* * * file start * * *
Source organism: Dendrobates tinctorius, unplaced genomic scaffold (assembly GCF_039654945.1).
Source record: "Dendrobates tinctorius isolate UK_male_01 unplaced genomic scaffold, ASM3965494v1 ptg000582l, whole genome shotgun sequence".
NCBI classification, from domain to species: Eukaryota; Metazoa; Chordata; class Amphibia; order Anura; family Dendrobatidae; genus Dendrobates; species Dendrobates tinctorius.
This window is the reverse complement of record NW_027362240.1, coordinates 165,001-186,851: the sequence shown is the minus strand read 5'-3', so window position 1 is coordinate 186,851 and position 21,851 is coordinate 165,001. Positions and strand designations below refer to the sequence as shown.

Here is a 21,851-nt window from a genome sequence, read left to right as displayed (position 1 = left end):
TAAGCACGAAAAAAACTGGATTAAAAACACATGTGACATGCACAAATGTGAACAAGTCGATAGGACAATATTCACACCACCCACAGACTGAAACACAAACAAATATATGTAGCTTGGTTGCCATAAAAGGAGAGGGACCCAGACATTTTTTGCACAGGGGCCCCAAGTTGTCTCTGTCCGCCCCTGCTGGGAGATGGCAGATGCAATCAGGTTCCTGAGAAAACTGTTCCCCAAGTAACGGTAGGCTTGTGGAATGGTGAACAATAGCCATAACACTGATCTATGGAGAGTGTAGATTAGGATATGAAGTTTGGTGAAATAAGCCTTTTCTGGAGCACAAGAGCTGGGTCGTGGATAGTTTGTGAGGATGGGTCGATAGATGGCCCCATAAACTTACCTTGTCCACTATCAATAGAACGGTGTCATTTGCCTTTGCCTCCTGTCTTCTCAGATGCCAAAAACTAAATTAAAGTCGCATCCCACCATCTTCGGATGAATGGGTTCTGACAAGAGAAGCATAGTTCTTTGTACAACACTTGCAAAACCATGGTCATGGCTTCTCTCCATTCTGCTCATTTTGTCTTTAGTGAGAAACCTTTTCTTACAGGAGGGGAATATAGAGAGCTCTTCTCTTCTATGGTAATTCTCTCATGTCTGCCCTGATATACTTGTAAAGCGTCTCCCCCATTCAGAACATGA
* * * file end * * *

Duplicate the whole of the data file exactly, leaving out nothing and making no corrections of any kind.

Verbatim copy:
Source organism: Dendrobates tinctorius, unplaced genomic scaffold (assembly GCF_039654945.1).
Source record: "Dendrobates tinctorius isolate UK_male_01 unplaced genomic scaffold, ASM3965494v1 ptg000582l, whole genome shotgun sequence".
NCBI classification, from domain to species: Eukaryota; Metazoa; Chordata; class Amphibia; order Anura; family Dendrobatidae; genus Dendrobates; species Dendrobates tinctorius.
This window is the reverse complement of record NW_027362240.1, coordinates 165,001-186,851: the sequence shown is the minus strand read 5'-3', so window position 1 is coordinate 186,851 and position 21,851 is coordinate 165,001. Positions and strand designations below refer to the sequence as shown.

Here is a 21,851-nt window from a genome sequence, read left to right as displayed (position 1 = left end):
TAAGCACGAAAAAAACTGGATTAAAAACACATGTGACATGCACAAATGTGAACAAGTCGATAGGACAATATTCACACCACCCACAGACTGAAACACAAACAAATATATGTAGCTTGGTTGCCATAAAAGGAGAGGGACCCAGACATTTTTTGCACAGGGGCCCCAAGTTGTCTCTGTCCGCCCCTGCTGGGAGATGGCAGATGCAATCAGGTTCCTGAGAAAACTGTTCCCCAAGTAACGGTAGGCTTGTGGAATGGTGAACAATAGCCATAACACTGATCTATGGAGAGTGTAGATTAGGATATGAAGTTTGGTGAAATAAGCCTTTTCTGGAGCACAAGAGCTGGGTCGTGGATAGTTTGTGAGGATGGGTCGATAGATGGCCCCATAAACTTACCTTGTCCACTATCAATAGAACGGTGTCATTTGCCTTTGCCTCCTGTCTTCTCAGATGCCAAAAACTAAATTAAAGTCGCATCCCACCATCTTCGGATGAATGGGTTCTGACAAGAGAAGCATAGTTCTTTGTACAACACTTGCAAAACCATGGTCATGGCTTCTCTCCATTCTGCTCATTTTGTCTTTAGTGAGAAACCTTTTCTTACAGGAGGGGAATATAGAGAGCTCTTCTCTTCTATGGTAATTCTCTCATGTCTGCCCTGATATACTTGTAAAGCGTCTCCCCCATTCAGAACATGA